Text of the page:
26 July 2009

Max the Monkey

People emerge Monday mornings
to pursue paradigms
of synergistic systems
office and technology
compete and eat
multitasking corporate identity
vision, position, mission
maximizing moments
winning bread
for that competitive
little monkey
that rides their back
and eggs them on
begging them
to neglect everything
in pursuit of it all.

Dear Reader

A little over a month ago, a fellow participant in the Yellowstone Writing Project inspired me to start a blog. The Yellowstone Writing Project brought 18 educators together to write, to engage in writing workshops, and to discuss the nightmare and the glory that come with implementing writing instruction in the classroom. YWP filled me up. When I head back to my building this fall, I will promote student and teacher writing. Think-- How can you teach writing if you do not write yourself? Would you choose a flight instructor who never flies airplanes? Prior to YWP, I shared my writing with a dozen or so individuals (and one class of nine students). During YWP, I read words that sprung from my soul to 17 other adults. My fear was palpable. I read four pieces. My head throbbed through each reading, making me certain I would wake up in a hospital room after stroking out. Can you say drama queen? I made it through the reading and did not die. Imagine that (I wonder how many students in America’s classrooms endure fear responses when put on the spot?). In writing groups of four at YWP, we shared and revised our work weekly. The process of working through my pieces during YWP illuminated the importance of sharing my writing with others. Other peoples’ ideas found openings for me to explore when working revisions. Implementing their suggestions strengthened my work. This blog provides a platform for a continued sharing of my work. While you, dear reader, remain mostly anonymous—I appreciate your eyes. Beyond the Bozone inspires me to write. It forces practice. Practice presents a chance to dance back and forth with words on pages. Practice breeds a deeper understanding of the structure of language. Practice generates exceptional writing. The value of feedback revealed itself to me on a personal level at YWP. If you are so inclined, feel free to comment on some of the pieces posted here, Beyond the Bozone.

Walk in peace,


24 July 2009

Soldiers and Cicadas: A Sestina

Good intentions pave roads to hell.
Tactical maneuvers force soldiers
to stifle--to suppress the enemy’s voice.
Sucking sap through tree roots
cicadas that spent seventeen years under ground,
emerge and transform--sprouting wings.

High in the branches of ironwood trees, villagers wish for wings
to lift them from the gaping mouth of hell.
After seventeen years waiting under ground
a million cicadas pulse out yearning, over soldiers
screaming to be heard, tripping over ironwood roots--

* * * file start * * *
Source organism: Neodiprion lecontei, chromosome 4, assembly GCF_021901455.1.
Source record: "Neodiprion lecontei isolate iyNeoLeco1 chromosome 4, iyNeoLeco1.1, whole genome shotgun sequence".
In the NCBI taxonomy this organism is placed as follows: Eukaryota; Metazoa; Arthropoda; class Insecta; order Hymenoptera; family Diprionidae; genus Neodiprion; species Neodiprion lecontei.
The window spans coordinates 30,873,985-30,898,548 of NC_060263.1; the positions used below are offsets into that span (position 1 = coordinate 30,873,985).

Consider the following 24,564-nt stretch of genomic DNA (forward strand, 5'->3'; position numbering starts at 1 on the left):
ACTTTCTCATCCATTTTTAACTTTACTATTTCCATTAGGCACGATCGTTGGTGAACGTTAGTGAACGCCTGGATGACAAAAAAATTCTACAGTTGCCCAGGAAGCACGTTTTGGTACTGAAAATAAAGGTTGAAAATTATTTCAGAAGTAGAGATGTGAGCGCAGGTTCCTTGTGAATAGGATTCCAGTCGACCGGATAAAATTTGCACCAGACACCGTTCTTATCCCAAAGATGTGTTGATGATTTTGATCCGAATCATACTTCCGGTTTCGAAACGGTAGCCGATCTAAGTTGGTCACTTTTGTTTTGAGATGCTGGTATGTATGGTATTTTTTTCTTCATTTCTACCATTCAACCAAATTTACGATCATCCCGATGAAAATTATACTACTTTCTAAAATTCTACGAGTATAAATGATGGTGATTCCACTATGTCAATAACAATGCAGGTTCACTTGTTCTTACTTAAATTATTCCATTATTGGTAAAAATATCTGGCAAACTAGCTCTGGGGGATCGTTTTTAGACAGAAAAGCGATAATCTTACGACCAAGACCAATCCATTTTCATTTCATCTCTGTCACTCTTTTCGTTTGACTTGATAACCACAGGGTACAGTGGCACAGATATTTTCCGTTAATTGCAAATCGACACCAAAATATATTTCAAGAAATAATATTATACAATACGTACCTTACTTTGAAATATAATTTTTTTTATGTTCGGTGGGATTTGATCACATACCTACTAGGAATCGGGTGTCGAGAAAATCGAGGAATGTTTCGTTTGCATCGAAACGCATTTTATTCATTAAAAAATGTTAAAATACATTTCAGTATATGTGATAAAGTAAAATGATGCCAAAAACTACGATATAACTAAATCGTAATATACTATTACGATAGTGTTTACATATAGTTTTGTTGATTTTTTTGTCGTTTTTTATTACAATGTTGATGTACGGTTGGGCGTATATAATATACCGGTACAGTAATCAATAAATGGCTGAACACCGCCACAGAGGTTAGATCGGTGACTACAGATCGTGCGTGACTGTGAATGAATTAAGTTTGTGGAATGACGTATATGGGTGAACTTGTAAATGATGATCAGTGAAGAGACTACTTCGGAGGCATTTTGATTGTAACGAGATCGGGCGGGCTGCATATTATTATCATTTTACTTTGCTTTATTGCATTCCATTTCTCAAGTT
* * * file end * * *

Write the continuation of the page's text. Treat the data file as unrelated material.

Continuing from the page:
cicadas, explosions, and wishes--one screaming voice.

His mother’s storyteller voice
drew parallels between the cicada’s sprouting wings
and the wings yet to come from Aoul’s violent roots
germinated after the last cicada hell-
when his mother rose and fell against a soldier’s
hips grinding hers into the ground.

Every night Aoul sleeps on the ground.
Every night he hears his mother’s voice
crying out against the soldiers
crying out for angel’s wings.
She’s seen all she wants of hell.
She receives no nourishment from roots.

Save his mother, Aoul knows no roots.
Although, through men on the ground
his father’s hell
shares its voice.
Aoul stands to raise his wings
He stands against and for the soldiers.

His father, his mother, cicadas, and soldiers--
ashes to ashes to ashes to roots
bullets, grenades, and wings
he steps from the branch and flies to the ground
giving his voice
to hell.

Soldiers kick the boy’s lifeless body across the ground
into the ironwood roots that sustain the mating voice
of the cicadas, whose wings fan the gates of hell.

20 July 2009

Moon Walker

lunar landing trips deep mystery

Metaphor had its way,
long before the moon signed
the second moored
on Manhattan’s West Side.
To set foot on that night,
a big white platter
over 46th Street demons
which seem to suffer
through future melancholy
to fascinate him.

Dark glasses.

40th Anniversary of Fame

She took her moonward memories
of more missions.


His mother’s maiden flew the ships beyond.

In the Barn

Tim, the hired man locks the sheep into a blue metal basket, one at a time, as I feed them to him single file, through a long curved wood chute in the barn. A big stick I found in the field last week encourages their journey through. Once locked in, Tim gives a carnie flip to the blue basket. The sheep’s eyes spin wide searching circles of fear while Joseph shoots them in the backside with a big blue syringe. I look at Joseph’s blue eyes, and wonder if he makes certain that everything around him is blue, or if it is a matter of simple mistakes or coincidence.

“Dadblast it!” Joseph curses, “Those Pretty Feathers got themselves a brand new truck last week.”
Tim concurs. “Damn nice ‘un.”
“I heard in town that they traded it with Wilson Family Ford for ongoing butcher services.” I offer.
“Bullshit they traded it.” Joseph counters, “I’d more likely believe they paid for it with the money they save up not paying taxes on that butcher business. Lance Wilson won’t do business with Indians.”
“Wouldn’t be too sure about that,” I retort, “Wilson’s wife Wanda is friends with Josie Pretty Feathers.”
Tim chimes in, “I heard it ain’t no butcher business, at all, but a cover for card games they got goin’ on in the freezer. My wife read a book by some Indian woman, talked about playin’ cards in freezers.” He punctuates his remark with a loud laugh.